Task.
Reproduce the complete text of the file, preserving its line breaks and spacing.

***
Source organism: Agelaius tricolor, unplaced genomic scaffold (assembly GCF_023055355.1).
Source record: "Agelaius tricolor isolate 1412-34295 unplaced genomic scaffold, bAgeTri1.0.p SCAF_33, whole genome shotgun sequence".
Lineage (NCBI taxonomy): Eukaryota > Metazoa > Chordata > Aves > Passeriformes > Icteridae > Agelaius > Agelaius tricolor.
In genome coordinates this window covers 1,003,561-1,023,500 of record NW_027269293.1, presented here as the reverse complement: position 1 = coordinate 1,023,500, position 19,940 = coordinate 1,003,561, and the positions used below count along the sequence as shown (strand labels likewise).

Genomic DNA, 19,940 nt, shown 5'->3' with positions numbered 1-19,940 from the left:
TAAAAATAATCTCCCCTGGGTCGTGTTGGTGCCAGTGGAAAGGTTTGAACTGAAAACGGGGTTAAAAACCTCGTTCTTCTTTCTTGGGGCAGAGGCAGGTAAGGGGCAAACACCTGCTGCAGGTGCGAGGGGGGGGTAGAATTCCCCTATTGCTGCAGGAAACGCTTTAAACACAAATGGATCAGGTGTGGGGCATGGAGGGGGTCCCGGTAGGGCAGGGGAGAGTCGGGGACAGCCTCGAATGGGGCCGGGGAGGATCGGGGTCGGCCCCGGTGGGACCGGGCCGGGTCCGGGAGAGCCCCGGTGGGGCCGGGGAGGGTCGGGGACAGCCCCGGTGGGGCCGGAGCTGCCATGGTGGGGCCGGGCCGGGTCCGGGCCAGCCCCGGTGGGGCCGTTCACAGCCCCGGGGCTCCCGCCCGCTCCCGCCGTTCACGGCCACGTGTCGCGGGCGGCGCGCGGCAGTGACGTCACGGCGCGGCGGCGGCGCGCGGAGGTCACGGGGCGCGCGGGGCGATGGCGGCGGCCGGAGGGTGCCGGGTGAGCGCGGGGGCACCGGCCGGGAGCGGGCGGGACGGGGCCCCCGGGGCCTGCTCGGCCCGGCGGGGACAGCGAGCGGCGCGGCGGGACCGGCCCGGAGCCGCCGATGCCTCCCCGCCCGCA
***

Source organism: Agelaius tricolor, unplaced genomic scaffold (assembly GCF_023055355.1).
Source record: "Agelaius tricolor isolate 1412-34295 unplaced genomic scaffold, bAgeTri1.0.p SCAF_33, whole genome shotgun sequence".
Lineage (NCBI taxonomy): Eukaryota > Metazoa > Chordata > Aves > Passeriformes > Icteridae > Agelaius > Agelaius tricolor.
In genome coordinates this window covers 1,003,561-1,023,500 of record NW_027269293.1, presented here as the reverse complement: position 1 = coordinate 1,023,500, position 19,940 = coordinate 1,003,561, and the positions used below count along the sequence as shown (strand labels likewise).

Genomic DNA, 19,940 nt, shown 5'->3' with positions numbered 1-19,940 from the left:
TAAAAATAATCTCCCCTGGGTCGTGTTGGTGCCAGTGGAAAGGTTTGAACTGAAAACGGGGTTAAAAACCTCGTTCTTCTTTCTTGGGGCAGAGGCAGGTAAGGGGCAAACACCTGCTGCAGGTGCGAGGGGGGGGTAGAATTCCCCTATTGCTGCAGGAAACGCTTTAAACACAAATGGATCAGGTGTGGGGCATGGAGGGGGTCCCGGTAGGGCAGGGGAGAGTCGGGGACAGCCTCGAATGGGGCCGGGGAGGATCGGGGTCGGCCCCGGTGGGACCGGGCCGGGTCCGGGAGAGCCCCGGTGGGGCCGGGGAGGGTCGGGGACAGCCCCGGTGGGGCCGGAGCTGCCATGGTGGGGCCGGGCCGGGTCCGGGCCAGCCCCGGTGGGGCCGTTCACAGCCCCGGGGCTCCCGCCCGCTCCCGCCGTTCACGGCCACGTGTCGCGGGCGGCGCGCGGCAGTGACGTCACGGCGCGGCGGCGGCGCGCGGAGGTCACGGGGCGCGCGGGGCGATGGCGGCGGCCGGAGGGTGCCGGGTGAGCGCGGGGGCACCGGCCGGGAGCGGGCGGGACGGGGCCCCCGGGGCCTGCTCGGCCCGGCGGGGACAGCGAGCGGCGCGGCGGGACCGGCCCGGAGCCGCCGATGCCTCCCCGCCCGCA